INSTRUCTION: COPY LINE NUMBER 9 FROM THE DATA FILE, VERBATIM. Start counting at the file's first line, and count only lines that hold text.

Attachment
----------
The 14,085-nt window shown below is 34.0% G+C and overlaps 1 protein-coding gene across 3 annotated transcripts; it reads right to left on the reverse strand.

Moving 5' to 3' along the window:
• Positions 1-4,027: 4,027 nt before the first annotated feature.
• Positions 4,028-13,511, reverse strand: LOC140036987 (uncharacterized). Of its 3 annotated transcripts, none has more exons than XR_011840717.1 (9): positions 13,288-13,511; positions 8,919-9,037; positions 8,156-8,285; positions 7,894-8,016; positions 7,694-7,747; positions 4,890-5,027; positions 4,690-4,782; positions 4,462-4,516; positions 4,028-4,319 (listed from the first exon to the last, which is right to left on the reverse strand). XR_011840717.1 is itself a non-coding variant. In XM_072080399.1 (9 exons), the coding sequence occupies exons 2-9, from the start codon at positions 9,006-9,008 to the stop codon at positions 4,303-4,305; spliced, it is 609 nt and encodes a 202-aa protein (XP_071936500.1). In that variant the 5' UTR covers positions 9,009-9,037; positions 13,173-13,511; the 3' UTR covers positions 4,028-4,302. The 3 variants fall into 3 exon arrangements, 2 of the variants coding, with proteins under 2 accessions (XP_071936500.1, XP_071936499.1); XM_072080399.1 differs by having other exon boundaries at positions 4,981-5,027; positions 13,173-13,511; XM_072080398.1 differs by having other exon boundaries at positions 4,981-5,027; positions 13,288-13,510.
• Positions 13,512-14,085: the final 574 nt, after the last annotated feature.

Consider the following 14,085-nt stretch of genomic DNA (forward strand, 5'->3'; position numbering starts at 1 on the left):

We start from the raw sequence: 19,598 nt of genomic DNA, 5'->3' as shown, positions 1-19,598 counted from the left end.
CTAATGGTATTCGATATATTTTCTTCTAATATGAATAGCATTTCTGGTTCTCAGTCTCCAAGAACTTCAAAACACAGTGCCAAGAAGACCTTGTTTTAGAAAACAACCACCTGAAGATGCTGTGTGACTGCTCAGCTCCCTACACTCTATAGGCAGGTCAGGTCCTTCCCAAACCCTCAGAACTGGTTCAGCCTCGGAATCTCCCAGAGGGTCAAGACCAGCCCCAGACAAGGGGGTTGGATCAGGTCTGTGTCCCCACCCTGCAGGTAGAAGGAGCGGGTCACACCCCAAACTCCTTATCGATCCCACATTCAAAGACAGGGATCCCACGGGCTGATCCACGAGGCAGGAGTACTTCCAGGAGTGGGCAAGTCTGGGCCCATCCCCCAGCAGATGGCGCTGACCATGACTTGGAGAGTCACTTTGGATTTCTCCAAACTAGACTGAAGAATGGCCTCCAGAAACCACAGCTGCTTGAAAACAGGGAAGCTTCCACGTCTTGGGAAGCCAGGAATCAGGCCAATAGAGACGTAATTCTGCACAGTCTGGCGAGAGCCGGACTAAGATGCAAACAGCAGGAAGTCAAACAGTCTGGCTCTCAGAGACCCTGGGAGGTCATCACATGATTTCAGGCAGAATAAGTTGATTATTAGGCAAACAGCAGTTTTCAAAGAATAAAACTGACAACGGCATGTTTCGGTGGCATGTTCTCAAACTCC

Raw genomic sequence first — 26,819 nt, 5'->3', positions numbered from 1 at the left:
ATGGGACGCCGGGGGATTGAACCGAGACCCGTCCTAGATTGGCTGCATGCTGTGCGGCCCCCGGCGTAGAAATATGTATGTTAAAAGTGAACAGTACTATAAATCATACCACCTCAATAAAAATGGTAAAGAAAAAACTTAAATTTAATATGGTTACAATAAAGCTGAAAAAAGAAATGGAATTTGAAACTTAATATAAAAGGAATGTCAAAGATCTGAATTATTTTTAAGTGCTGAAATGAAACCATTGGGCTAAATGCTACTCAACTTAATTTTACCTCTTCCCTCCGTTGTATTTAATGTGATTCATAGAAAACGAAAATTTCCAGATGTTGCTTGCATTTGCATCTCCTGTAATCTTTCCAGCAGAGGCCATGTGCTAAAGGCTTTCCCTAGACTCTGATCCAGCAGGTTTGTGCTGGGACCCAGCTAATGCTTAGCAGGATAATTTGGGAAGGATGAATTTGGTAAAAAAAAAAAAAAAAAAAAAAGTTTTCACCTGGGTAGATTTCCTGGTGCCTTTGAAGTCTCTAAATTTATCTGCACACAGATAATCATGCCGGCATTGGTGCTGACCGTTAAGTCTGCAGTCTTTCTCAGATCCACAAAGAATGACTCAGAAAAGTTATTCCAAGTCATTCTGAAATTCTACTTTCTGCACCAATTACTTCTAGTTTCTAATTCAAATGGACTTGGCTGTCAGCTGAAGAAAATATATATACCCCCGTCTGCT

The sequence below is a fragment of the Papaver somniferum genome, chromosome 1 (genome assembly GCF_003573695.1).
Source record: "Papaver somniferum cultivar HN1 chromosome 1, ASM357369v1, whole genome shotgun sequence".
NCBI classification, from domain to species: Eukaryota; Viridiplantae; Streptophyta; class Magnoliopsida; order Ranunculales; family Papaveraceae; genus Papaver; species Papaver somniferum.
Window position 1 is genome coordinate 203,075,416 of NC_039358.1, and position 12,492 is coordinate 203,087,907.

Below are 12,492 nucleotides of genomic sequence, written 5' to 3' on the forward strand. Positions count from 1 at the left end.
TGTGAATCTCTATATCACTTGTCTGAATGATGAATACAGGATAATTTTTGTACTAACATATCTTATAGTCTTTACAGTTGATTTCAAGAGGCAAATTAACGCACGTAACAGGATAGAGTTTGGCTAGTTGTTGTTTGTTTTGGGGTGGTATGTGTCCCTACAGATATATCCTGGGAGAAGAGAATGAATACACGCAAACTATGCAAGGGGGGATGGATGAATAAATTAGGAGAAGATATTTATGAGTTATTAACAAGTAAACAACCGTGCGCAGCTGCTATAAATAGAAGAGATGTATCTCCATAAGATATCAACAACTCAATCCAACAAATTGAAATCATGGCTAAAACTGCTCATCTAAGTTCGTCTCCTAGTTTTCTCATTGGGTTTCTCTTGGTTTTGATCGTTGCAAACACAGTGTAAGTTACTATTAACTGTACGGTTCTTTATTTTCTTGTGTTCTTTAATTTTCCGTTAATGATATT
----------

Raw genomic sequence first — 26,819 nt, 5'->3', positions numbered from 1 at the left: